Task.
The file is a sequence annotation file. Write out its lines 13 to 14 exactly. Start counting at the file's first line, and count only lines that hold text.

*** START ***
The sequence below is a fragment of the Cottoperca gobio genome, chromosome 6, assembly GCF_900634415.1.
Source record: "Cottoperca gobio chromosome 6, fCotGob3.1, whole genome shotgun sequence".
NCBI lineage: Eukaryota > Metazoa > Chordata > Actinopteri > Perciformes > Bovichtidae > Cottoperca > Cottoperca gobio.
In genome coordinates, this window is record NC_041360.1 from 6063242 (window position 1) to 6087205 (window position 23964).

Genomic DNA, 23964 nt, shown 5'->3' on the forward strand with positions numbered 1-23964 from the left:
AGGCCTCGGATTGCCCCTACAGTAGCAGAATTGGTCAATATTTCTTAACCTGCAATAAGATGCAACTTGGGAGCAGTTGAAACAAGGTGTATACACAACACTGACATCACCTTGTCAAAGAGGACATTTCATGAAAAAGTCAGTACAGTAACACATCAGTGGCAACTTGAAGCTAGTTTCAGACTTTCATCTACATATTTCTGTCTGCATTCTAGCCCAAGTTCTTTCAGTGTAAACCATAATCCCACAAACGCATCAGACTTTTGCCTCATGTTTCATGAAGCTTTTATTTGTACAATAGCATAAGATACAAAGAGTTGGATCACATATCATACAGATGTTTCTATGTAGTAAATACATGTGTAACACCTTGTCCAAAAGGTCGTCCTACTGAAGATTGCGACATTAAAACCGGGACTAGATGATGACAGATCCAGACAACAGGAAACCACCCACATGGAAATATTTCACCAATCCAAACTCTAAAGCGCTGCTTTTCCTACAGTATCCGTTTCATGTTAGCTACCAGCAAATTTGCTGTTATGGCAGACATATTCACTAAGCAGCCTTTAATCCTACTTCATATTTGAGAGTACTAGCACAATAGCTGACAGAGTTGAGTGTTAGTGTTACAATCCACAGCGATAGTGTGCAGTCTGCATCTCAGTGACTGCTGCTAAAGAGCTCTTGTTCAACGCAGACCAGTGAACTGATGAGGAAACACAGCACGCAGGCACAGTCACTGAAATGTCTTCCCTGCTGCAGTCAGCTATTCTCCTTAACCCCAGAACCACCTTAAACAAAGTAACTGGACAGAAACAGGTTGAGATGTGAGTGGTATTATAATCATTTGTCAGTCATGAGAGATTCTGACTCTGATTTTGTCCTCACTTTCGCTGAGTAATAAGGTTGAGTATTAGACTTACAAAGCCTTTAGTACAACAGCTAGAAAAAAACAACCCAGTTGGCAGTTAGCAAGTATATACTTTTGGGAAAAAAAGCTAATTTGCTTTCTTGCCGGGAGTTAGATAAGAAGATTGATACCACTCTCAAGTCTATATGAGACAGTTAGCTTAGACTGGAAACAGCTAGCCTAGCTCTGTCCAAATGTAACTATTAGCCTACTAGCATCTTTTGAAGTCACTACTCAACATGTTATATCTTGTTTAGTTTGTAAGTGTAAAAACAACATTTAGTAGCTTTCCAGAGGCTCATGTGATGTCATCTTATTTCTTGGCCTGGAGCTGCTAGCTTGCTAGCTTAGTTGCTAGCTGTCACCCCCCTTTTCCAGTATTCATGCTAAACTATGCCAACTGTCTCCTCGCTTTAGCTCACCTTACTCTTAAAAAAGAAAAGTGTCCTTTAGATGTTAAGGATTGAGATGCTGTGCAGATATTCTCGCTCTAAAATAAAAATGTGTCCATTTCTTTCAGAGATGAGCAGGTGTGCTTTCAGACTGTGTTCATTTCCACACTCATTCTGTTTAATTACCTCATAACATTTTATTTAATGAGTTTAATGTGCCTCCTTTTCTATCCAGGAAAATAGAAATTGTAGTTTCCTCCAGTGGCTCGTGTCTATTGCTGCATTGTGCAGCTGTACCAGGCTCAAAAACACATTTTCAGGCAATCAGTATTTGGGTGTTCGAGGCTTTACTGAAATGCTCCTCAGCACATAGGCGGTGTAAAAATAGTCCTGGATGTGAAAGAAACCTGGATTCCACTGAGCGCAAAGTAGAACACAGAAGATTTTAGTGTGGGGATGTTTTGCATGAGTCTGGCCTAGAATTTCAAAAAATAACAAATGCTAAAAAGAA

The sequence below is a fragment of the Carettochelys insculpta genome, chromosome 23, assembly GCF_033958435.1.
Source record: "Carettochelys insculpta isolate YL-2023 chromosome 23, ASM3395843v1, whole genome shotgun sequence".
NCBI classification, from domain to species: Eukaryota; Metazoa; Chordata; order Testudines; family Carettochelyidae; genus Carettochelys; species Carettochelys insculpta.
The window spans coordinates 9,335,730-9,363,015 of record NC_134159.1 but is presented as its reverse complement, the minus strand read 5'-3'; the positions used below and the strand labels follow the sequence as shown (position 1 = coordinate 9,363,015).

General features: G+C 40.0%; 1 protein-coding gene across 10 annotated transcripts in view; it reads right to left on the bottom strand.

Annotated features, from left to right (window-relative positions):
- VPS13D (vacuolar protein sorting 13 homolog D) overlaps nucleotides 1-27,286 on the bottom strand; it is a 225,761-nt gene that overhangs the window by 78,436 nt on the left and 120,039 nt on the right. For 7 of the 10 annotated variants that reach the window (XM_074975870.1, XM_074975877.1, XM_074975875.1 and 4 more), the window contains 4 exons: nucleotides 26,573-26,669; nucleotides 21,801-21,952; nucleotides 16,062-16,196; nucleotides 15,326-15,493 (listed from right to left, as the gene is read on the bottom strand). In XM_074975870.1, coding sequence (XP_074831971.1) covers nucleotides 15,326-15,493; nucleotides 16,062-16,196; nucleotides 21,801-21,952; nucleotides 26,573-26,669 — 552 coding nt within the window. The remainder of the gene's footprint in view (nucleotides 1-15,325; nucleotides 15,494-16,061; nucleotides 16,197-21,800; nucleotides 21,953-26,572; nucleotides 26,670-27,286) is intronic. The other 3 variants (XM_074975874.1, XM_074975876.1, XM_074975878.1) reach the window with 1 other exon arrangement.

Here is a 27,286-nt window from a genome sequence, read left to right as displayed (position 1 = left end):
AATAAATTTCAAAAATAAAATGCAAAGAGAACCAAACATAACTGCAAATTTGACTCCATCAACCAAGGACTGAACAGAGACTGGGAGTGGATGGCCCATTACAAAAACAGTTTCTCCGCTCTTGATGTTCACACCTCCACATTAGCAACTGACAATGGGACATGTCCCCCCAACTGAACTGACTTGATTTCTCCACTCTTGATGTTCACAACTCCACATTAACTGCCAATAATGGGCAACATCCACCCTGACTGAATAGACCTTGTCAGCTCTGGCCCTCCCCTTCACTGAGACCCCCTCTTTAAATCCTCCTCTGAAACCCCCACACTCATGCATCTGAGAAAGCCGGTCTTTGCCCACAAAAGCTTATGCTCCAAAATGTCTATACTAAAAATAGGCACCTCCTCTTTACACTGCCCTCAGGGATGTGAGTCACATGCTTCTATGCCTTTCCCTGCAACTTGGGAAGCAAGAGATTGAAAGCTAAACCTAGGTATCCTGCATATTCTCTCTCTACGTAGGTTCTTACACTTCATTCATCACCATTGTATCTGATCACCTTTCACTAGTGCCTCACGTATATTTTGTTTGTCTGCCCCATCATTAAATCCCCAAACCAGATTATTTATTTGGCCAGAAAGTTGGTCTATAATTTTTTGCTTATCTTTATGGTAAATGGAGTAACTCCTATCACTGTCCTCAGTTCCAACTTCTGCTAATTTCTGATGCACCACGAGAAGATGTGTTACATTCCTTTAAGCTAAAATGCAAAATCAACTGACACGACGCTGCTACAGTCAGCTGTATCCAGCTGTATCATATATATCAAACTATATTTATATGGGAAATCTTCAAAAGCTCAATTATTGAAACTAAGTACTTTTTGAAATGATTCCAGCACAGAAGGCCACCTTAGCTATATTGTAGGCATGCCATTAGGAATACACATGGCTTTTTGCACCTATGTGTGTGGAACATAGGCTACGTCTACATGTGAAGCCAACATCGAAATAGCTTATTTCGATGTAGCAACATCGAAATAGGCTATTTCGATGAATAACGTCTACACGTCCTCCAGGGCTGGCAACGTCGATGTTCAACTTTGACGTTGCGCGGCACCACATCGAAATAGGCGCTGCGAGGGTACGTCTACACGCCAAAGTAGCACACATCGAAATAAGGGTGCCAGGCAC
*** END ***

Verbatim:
- VPS13D (vacuolar protein sorting 13 homolog D) overlaps nucleotides 1-27,286 on the bottom strand; it is a 225,761-nt gene that overhangs the window by 78,436 nt on the left and 120,039 nt on the right. For 7 of the 10 annotated variants that reach the window (XM_074975870.1, XM_074975877.1, XM_074975875.1 and 4 more), the window contains 4 exons: nucleotides 26,573-26,669; nucleotides 21,801-21,952; nucleotides 16,062-16,196; nucleotides 15,326-15,493 (listed from right to left, as the gene is read on the bottom strand). In XM_074975870.1, coding sequence (XP_074831971.1) covers nucleotides 15,326-15,493; nucleotides 16,062-16,196; nucleotides 21,801-21,952; nucleotides 26,573-26,669 — 552 coding nt within the window. The remainder of the gene's footprint in view (nucleotides 1-15,325; nucleotides 15,494-16,061; nucleotides 16,197-21,800; nucleotides 21,953-26,572; nucleotides 26,670-27,286) is intronic. The other 3 variants (XM_074975874.1, XM_074975876.1, XM_074975878.1) reach the window with 1 other exon arrangement.

Here is a 27,286-nt window from a genome sequence, read left to right as displayed (position 1 = left end):